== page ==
EDGEFIELD, S.C. – The National Wild Turkey Federation honored Mike Pentecost of Woodhaven Calls with the Dick Kirby Award for his ingenuity in helping the NWTF mission.
“It gave me chill bumps when I was nominated,” Pentecost said. “I got to thinking about it, and it is an honor to be in the same group as all the past Dick Kirby Award recipients. I am honored to help the NWTF however I can. As callmakers and turkey hunters, we aren’t playing for the names on the back of our jersey, we are all playing for the same team.”
Pentecost of Heflin, Alabama, accepted the award at the 45th annual NWTF Convention and Sport Show, held virtually in 2021.
The award is named for turkey hunting legend Dick Kirby, who was the brains and heart behind Quaker Boy Calls. He also was one of the original members of the NWTF, serving nine years on the NWTF National Board of Directors in the 1990s.
Like many call makers, Pentecost, owner and founder of Woodhaven Calls, began crafting calls as a hobby in his quest to make the best turkey call on the market. A hobby that started in his grandparents’ basement became a business that has stood the test of time and, 20 years later, continues to thrive.
In addition to working closely with the NWTF to assist with fundraising, Pentecost supported the NWTF’s Call for All Campaign by donating 200 special-edition Woodhaven calls to help the NWTF raise more than $5 million. Pentecost received the Dick Kirby Award for his impact on the callmaking industry and his support in raising funds for the NWTF mission.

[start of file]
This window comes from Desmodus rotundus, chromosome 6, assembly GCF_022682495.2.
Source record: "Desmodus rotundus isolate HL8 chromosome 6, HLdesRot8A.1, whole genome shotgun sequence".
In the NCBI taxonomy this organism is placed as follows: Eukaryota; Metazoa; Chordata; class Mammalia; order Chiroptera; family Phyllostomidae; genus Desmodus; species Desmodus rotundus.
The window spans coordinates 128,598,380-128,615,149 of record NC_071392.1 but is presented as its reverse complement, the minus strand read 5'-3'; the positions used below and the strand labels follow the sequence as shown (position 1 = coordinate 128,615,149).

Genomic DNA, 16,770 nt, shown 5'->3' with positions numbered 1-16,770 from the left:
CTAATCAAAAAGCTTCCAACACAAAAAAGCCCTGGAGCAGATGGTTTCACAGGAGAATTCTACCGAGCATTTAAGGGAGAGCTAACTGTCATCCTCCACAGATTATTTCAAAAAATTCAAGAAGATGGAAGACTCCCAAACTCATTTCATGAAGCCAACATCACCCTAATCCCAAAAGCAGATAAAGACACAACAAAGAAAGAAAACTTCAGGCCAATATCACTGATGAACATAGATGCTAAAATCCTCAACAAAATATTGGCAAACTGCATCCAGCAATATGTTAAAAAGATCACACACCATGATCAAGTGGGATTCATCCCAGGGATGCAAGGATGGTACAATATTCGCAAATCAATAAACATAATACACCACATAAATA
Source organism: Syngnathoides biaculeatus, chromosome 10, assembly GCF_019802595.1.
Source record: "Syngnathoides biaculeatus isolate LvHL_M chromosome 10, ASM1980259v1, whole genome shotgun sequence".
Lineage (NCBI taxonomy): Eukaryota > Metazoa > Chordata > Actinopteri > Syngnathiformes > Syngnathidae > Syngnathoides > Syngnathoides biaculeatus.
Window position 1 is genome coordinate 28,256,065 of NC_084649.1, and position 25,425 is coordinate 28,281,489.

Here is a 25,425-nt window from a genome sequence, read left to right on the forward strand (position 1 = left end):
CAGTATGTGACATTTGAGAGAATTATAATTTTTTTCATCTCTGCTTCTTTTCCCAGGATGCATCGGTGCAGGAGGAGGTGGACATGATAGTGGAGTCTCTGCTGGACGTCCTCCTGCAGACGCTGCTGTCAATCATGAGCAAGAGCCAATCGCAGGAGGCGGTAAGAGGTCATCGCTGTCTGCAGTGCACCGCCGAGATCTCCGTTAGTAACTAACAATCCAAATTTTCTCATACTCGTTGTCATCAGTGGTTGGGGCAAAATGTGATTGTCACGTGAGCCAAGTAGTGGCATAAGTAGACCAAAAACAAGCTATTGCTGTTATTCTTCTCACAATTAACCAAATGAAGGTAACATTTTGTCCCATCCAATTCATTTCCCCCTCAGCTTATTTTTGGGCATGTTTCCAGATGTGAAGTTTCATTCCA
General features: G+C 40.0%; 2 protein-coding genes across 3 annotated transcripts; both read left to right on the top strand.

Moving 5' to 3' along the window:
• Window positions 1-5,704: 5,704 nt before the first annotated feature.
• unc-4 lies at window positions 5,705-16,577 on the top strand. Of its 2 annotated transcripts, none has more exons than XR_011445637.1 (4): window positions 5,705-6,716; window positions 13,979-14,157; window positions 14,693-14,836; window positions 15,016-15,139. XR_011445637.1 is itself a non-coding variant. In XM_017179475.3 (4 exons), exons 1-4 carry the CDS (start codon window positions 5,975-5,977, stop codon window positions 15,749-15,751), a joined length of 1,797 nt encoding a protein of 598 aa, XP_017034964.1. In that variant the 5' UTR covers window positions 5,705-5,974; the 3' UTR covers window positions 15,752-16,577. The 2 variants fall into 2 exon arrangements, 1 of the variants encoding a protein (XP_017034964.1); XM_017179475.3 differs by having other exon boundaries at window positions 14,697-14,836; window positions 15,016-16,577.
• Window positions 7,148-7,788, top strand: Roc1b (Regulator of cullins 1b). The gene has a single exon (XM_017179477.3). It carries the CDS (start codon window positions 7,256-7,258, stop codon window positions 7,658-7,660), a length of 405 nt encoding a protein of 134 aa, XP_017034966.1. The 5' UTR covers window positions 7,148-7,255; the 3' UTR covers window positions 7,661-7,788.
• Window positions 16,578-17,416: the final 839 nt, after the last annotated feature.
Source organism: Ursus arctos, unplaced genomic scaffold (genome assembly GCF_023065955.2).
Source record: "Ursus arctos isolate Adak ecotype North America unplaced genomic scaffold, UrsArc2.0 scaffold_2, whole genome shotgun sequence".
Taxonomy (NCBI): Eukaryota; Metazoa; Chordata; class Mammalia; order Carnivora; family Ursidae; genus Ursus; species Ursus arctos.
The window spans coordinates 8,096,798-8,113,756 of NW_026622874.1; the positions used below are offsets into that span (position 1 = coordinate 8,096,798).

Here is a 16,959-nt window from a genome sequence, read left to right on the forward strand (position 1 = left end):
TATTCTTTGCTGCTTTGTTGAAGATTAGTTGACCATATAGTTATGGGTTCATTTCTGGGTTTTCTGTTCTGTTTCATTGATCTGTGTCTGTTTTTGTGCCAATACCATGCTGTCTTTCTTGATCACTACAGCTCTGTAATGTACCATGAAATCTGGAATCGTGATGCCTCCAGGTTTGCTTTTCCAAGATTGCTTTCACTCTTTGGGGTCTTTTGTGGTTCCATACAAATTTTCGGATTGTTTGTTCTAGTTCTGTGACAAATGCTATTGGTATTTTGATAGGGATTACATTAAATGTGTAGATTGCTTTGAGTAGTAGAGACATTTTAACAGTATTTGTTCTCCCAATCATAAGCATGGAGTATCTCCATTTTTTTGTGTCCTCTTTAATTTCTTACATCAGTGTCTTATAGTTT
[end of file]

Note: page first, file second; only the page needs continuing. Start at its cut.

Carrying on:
“During the most financially difficult period the NWTF has ever faced, Mike used his craftsmanship and resources to help generate significant funding for the NWTF and its future,” NWTF CEO Becky Humphries. “We are excited to honor Mike for his resourcefulness with Woodhaven Calls and his dedication to the NWTF mission.”
About the National Wild Turkey Federation
When the National Wild Turkey Federation was founded in 1973, there were about 1.3 million wild turkeys in North America. After decades of work, that number hit a historic high of almost 7 million turkeys. To succeed, the NWTF stood behind science-based conservation and hunters' rights. Today, the NWTF is focused on the future of hunting and conservation through its Save the Habitat. Save the Hunt. initiative – a charge that mobilizes science, fundraising and devoted volunteers to conserve or enhance more than 4 million acres of essential wildlife habitat, recruit at least 1.5 million hunters and open access to 500,000 acres for hunting. For more information, visit NWTF.org.